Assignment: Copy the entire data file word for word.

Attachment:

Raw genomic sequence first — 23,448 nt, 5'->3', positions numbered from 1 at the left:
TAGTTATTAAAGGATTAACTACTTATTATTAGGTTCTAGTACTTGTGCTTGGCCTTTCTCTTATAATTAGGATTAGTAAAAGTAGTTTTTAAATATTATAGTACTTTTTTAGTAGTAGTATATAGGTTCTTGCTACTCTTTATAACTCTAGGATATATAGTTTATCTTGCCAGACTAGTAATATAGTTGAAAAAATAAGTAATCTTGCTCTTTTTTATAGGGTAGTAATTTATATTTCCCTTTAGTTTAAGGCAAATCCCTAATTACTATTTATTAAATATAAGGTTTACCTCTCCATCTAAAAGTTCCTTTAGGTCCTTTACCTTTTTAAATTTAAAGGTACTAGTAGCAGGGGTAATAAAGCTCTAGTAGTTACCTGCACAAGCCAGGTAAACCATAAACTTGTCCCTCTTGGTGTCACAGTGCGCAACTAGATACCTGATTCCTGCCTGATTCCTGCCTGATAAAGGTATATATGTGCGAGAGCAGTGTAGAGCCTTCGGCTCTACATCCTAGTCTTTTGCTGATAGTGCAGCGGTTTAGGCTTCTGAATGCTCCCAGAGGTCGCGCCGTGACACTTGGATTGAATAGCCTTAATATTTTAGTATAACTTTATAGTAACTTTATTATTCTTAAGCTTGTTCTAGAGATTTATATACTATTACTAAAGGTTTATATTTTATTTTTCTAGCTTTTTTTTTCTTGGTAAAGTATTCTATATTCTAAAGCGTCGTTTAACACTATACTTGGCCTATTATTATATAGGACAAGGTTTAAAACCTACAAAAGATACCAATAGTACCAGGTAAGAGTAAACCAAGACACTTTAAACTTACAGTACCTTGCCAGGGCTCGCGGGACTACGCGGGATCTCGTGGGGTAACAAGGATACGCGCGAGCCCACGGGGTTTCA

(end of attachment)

Raw genomic sequence first — 23,448 nt, 5'->3', positions numbered from 1 at the left:
TAGTTATTAAAGGATTAACTACTTATTATTAGGTTCTAGTACTTGTGCTTGGCCTTTCTCTTATAATTAGGATTAGTAAAAGTAGTTTTTAAATATTATAGTACTTTTTTAGTAGTAGTATATAGGTTCTTGCTACTCTTTATAACTCTAGGATATATAGTTTATCTTGCCAGACTAGTAATATAGTTGAAAAAATAAGTAATCTTGCTCTTTTTTATAGGGTAGTAATTTATATTTCCCTTTAGTTTAAGGCAAATCCCTAATTACTATTTATTAAATATAAGGTTTACCTCTCCATCTAAAAGTTCCTTTAGGTCCTTTACCTTTTTAAATTTAAAGGTACTAGTAGCAGGGGTAATAAAGCTCTAGTAGTTACCTGCACAAGCCAGGTAAACCATAAACTTGTCCCTCTTGGTGTCACAGTGCGCAACTAGATACCTGATTCCTGCCTGATTCCTGCCTGATAAAGGTATATATGTGCGAGAGCAGTGTAGAGCCTTCGGCTCTACATCCTAGTCTTTTGCTGATAGTGCAGCGGTTTAGGCTTCTGAATGCTCCCAGAGGTCGCGCCGTGACACTTGGATTGAATAGCCTTAATATTTTAGTATAACTTTATAGTAACTTTATTATTCTTAAGCTTGTTCTAGAGATTTATATACTATTACTAAAGGTTTATATTTTATTTTTCTAGCTTTTTTTTTCTTGGTAAAGTATTCTATATTCTAAAGCGTCGTTTAACACTATACTTGGCCTATTATTATATAGGACAAGGTTTAAAACCTACAAAAGATACCAATAGTACCAGGTAAGAGTAAACCAAGACACTTTAAACTTACAGTACCTTGCCAGGGCTCGCGGGACTACGCGGGATCTCGTGGGGTAACAAGGATACGCGCGAGCCCACGGGGTTTCA